These divisions have essentially blocked the creation of a sturdy coalition against China’s claims in the region. The last ASEAN summit in July 2016, where Cambodia blocked a statement on the situation in the South China Sea, exemplified Beijing’s slick foreign policy in the region, which combines economic incentives with covert threats.  Xi Jinping’s “One Belt One Road” framework, supplemented by other initiatives such as the Asian Infrastructure Investment Bank, have also given countries in the region a clear message that China has both the will and capacity to heavily invest in its neighbours. In a region needing an estimated $8 trillion invested in infrastructure, that message has been received loud and clear.

China’s opposition to a full US pivot

Over the past several years, Beijing has successfully used these tools to its advantage in a bid to prevent US dominance in a region it essentially considers its own backyard. While the US has scaled down cooperation in countries over concerns of human rights and governance, Beijing has been quick to reach out and make up for the shortfall of US funds. As a result, regional countries that were often seen as the strongest supporters of US foreign policy including Thailand, Malaysia, Cambodia and now the Philippines, are slowly shifting their allegiances to Beijing.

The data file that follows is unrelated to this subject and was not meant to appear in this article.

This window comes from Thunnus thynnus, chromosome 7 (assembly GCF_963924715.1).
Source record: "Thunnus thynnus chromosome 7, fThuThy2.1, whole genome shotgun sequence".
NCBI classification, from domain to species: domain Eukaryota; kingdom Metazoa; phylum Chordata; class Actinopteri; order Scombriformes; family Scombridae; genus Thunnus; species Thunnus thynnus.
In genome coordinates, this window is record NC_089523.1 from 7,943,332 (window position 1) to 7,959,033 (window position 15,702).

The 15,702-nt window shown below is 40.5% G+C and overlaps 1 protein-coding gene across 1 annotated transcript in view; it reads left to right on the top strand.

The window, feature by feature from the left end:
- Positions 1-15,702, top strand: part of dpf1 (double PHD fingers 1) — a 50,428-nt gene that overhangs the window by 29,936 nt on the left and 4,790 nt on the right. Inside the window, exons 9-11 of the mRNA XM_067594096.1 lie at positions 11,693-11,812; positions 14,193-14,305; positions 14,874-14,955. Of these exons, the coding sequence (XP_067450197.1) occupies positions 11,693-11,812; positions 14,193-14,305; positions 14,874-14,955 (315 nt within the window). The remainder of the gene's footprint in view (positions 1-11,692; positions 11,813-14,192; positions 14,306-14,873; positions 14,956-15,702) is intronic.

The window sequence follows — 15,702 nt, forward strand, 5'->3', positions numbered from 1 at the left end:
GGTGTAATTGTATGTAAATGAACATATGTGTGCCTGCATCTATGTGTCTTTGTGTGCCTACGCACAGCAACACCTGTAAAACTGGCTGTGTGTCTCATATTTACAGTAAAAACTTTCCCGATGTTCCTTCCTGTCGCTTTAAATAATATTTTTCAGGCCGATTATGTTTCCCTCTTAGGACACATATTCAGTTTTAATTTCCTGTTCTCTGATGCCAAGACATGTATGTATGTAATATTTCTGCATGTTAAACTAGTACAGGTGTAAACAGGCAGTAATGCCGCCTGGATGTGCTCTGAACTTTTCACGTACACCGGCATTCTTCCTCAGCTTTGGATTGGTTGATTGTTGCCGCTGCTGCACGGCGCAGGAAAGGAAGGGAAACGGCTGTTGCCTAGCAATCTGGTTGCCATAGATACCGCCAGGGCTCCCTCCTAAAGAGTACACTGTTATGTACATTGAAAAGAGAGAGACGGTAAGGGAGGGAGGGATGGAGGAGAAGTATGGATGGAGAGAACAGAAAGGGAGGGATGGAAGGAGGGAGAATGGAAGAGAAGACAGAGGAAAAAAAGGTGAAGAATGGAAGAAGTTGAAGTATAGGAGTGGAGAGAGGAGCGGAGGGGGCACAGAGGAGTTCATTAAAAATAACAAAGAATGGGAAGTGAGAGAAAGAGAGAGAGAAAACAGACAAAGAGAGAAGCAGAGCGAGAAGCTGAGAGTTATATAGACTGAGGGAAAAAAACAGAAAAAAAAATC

For example, Thailand, once described as a “beacon of democracy in South East Asia”, was strapped for cash when the US slashed funding over the May 2014 coup d’état. Beijing quickly reached out and courted the generals with propositions of Chinese investment in sectors ranging from real estate to transport, bringing both countries closer diplomatically. This culminated last week with Thailand barring Joshua Wong, the Hong Kong student and pro-democracy leader, from entering the country, likely following a request from Beijing. As a result, in a region that once used to hedge against both China and the US, the scale is slowly tipping against Washington as Beijing becomes the “easier” government to work with.

As much as Washington has achieved in the region, both presidential contenders have thrown the future of the pivot into question: Trump claims that he will force Japan and other Asian nations to pay for its alliance while Clinton has moved against the TPP. Both candidates have displayed reluctance for the US to increase their involvement in the region – a shift which is likely to bring further instability to the Asia Pacific. Despite the difficulties facing the pivot, it has provided the US with the resources to better engage with regional actors and chart a path for future cooperation. Far from containing China, the pivot is a necessary policy at a time when global instability is rocking business confidence. Abandoning it would be reckless.

Categories: Asia Pacific, Politics

About Author

Nicolas Jenny

Nicolas Jenny specialises in European and Asian political risk analysis. He has lived extensively throughout the region and speaks English, French and Mandarin. He holds a double master's from Sciences Po Paris and Fudan University and a BSc in politics from the University of Bristol.